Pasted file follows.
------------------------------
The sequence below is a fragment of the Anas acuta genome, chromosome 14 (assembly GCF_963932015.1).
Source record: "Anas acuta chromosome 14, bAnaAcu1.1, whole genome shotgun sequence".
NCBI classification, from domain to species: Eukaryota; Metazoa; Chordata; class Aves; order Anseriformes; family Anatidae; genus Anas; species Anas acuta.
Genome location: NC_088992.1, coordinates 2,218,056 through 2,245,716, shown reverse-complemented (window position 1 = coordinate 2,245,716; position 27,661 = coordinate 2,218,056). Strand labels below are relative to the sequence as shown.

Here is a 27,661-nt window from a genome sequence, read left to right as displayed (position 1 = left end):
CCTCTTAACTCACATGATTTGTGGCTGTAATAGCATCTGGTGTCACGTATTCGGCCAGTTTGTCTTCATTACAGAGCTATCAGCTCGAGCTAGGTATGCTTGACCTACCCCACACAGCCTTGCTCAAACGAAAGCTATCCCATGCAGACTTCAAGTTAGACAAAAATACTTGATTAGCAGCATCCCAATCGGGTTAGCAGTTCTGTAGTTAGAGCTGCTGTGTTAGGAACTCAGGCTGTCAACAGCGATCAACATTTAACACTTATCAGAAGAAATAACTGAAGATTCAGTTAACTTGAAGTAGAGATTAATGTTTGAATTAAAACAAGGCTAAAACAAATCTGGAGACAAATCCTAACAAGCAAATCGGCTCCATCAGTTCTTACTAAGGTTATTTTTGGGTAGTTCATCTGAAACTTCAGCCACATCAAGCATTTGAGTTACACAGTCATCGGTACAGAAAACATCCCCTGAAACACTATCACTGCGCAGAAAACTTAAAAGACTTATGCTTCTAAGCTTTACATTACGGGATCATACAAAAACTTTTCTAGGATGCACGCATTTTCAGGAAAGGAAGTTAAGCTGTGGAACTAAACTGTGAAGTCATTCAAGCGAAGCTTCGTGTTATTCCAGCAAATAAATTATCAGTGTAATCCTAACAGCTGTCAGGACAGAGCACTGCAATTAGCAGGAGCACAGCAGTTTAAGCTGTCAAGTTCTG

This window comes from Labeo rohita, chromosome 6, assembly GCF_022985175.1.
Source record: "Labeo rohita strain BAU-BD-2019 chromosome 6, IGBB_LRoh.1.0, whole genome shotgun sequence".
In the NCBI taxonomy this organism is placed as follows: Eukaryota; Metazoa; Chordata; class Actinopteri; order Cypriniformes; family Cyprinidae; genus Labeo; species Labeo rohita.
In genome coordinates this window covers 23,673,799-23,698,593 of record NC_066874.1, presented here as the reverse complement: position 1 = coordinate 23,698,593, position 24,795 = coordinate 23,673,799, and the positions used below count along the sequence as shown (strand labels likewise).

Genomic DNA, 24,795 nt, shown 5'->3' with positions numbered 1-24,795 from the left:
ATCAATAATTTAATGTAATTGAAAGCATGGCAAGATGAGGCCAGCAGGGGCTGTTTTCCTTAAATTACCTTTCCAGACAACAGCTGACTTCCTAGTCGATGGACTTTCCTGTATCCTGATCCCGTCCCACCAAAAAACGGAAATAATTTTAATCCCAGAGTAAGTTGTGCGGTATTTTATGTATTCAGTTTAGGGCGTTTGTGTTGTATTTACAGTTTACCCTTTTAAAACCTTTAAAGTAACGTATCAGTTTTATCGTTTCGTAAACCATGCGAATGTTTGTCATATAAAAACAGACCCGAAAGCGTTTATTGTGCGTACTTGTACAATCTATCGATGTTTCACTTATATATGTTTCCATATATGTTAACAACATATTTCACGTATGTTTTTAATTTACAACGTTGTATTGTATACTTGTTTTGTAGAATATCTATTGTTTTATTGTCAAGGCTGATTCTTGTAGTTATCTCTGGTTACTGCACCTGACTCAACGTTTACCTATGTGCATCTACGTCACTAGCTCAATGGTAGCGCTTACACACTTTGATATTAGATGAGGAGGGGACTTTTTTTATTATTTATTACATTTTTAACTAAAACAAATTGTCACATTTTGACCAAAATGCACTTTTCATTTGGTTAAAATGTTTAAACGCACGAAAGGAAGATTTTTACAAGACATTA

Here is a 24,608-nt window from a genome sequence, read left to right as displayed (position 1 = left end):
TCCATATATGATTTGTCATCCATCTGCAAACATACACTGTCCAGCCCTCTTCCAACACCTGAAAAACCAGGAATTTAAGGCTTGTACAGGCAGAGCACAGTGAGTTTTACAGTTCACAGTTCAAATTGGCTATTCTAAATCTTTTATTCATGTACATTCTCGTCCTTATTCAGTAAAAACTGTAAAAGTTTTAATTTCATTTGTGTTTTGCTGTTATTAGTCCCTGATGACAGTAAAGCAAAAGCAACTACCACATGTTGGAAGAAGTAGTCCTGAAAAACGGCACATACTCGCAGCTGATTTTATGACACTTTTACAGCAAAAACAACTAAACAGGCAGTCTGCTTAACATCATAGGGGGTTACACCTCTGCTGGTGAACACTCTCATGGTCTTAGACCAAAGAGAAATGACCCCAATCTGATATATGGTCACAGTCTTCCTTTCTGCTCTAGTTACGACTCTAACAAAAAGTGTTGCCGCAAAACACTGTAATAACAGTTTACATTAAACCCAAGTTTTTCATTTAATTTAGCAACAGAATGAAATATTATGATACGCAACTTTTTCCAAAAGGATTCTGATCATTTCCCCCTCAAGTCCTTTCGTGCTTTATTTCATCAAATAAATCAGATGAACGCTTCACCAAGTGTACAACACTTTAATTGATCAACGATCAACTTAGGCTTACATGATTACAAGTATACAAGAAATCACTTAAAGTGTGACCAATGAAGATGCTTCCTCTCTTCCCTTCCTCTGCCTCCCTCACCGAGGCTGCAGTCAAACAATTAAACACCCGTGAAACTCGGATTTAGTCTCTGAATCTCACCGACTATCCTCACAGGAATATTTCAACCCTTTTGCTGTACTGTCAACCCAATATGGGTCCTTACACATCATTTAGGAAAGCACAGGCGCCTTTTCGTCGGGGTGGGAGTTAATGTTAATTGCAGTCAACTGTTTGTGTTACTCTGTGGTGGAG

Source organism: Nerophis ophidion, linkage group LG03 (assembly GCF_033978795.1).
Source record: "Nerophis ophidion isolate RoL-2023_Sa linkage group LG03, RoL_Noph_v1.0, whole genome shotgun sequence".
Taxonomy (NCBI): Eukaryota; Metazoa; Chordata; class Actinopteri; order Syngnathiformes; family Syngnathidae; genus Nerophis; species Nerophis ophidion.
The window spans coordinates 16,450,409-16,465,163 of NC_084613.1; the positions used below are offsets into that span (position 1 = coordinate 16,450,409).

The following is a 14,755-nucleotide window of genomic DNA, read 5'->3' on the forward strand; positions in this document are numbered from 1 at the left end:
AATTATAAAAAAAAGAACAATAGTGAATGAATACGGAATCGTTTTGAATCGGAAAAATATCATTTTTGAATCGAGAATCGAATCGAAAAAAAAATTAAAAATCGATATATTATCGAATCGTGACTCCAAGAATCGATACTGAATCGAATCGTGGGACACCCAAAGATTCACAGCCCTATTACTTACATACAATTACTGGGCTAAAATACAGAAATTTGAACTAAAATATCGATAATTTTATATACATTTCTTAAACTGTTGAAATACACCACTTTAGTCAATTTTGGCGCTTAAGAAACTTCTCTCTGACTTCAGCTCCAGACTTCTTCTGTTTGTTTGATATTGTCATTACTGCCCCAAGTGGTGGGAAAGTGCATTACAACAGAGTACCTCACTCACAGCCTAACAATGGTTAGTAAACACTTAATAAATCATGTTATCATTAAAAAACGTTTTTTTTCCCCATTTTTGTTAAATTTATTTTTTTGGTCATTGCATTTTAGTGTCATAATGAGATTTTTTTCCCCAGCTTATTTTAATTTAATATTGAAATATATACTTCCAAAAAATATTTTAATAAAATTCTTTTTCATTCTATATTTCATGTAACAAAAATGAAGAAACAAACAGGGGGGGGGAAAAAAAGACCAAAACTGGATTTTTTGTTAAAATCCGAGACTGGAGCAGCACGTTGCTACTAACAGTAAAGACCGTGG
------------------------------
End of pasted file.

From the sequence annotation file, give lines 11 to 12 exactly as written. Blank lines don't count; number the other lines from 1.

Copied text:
Genomic DNA, 24,795 nt, shown 5'->3' with positions numbered 1-24,795 from the left:
ATCAATAATTTAATGTAATTGAAAGCATGGCAAGATGAGGCCAGCAGGGGCTGTTTTCCTTAAATTACCTTTCCAGACAACAGCTGACTTCCTAGTCGATGGACTTTCCTGTATCCTGATCCCGTCCCACCAAAAAACGGAAATAATTTTAATCCCAGAGTAAGTTGTGCGGTATTTTATGTATTCAGTTTAGGGCGTTTGTGTTGTATTTACAGTTTACCCTTTTAAAACCTTTAAAGTAACGTATCAGTTTTATCGTTTCGTAAACCATGCGAATGTTTGTCATATAAAAACAGACCCGAAAGCGTTTATTGTGCGTACTTGTACAATCTATCGATGTTTCACTTATATATGTTTCCATATATGTTAACAACATATTTCACGTATGTTTTTAATTTACAACGTTGTATTGTATACTTGTTTTGTAGAATATCTATTGTTTTATTGTCAAGGCTGATTCTTGTAGTTATCTCTGGTTACTGCACCTGACTCAACGTTTACCTATGTGCATCTACGTCACTAGCTCAATGGTAGCGCTTACACACTTTGATATTAGATGAGGAGGGGACTTTTTTTATTATTTATTACATTTTTAACTAAAACAAATTGTCACATTTTGACCAAAATGCACTTTTCATTTGGTTAAAATGTTTAAACGCACGAAAGGAAGATTTTTACAAGACATTA